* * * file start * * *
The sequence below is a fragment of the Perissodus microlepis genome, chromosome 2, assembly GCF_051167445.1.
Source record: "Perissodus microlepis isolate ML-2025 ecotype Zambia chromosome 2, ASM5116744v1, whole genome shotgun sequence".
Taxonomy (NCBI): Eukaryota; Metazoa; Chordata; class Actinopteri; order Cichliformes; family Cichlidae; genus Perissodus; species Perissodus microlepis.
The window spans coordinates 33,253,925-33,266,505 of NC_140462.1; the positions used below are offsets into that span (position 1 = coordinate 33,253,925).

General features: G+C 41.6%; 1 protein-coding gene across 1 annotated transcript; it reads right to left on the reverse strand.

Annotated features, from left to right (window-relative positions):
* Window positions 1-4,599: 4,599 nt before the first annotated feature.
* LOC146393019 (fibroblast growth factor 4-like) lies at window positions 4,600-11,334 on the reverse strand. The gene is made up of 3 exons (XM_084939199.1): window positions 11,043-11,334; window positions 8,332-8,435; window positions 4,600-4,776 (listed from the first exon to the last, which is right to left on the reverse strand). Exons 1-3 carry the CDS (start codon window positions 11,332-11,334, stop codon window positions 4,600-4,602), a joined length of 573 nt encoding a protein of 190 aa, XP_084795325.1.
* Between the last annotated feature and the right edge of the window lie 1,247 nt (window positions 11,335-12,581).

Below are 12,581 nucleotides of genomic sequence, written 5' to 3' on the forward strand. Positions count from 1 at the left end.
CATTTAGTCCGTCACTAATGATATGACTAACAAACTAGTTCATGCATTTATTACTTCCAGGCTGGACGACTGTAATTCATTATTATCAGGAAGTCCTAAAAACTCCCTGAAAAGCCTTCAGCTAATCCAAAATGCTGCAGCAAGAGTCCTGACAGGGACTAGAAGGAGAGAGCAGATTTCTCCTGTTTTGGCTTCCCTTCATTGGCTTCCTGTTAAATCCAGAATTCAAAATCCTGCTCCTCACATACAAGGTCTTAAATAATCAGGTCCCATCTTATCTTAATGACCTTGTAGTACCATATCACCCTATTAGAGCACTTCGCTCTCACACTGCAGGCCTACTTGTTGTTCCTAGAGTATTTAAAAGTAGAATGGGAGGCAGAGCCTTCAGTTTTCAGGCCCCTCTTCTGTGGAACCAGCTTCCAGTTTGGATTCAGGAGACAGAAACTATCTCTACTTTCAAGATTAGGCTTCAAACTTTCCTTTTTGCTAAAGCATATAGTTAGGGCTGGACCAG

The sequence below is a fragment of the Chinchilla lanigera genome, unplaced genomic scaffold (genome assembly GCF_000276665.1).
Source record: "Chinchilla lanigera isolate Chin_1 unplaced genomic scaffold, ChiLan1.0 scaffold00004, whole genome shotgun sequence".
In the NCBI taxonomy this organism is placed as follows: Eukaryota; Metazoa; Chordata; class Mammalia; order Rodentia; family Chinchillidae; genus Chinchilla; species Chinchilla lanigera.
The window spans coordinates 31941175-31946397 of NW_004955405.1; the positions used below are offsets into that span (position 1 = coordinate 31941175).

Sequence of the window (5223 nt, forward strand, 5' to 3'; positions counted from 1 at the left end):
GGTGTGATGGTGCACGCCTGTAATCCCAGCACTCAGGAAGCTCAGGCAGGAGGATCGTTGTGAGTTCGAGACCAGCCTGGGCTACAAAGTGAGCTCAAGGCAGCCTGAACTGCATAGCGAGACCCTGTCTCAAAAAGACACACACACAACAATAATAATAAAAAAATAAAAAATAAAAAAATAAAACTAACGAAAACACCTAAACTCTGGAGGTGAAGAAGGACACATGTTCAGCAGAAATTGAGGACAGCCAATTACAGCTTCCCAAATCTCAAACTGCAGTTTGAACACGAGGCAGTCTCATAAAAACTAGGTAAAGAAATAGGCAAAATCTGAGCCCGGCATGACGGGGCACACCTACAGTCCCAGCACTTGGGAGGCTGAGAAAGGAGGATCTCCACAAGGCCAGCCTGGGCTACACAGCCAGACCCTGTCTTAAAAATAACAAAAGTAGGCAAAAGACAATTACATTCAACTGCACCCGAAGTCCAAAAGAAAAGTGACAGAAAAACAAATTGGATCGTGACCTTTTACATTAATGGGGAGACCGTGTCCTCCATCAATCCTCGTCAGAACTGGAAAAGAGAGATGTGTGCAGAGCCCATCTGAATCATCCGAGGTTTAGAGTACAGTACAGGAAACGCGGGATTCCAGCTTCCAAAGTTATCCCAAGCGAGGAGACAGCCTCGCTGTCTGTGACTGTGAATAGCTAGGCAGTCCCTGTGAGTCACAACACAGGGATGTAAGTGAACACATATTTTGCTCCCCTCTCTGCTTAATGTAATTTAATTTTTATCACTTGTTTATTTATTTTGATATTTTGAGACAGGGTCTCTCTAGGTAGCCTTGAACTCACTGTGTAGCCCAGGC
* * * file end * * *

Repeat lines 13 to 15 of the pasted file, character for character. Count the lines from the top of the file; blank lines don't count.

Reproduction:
Source record: "Chinchilla lanigera isolate Chin_1 unplaced genomic scaffold, ChiLan1.0 scaffold00004, whole genome shotgun sequence".
In the NCBI taxonomy this organism is placed as follows: Eukaryota; Metazoa; Chordata; class Mammalia; order Rodentia; family Chinchillidae; genus Chinchilla; species Chinchilla lanigera.
The window spans coordinates 31941175-31946397 of NW_004955405.1; the positions used below are offsets into that span (position 1 = coordinate 31941175).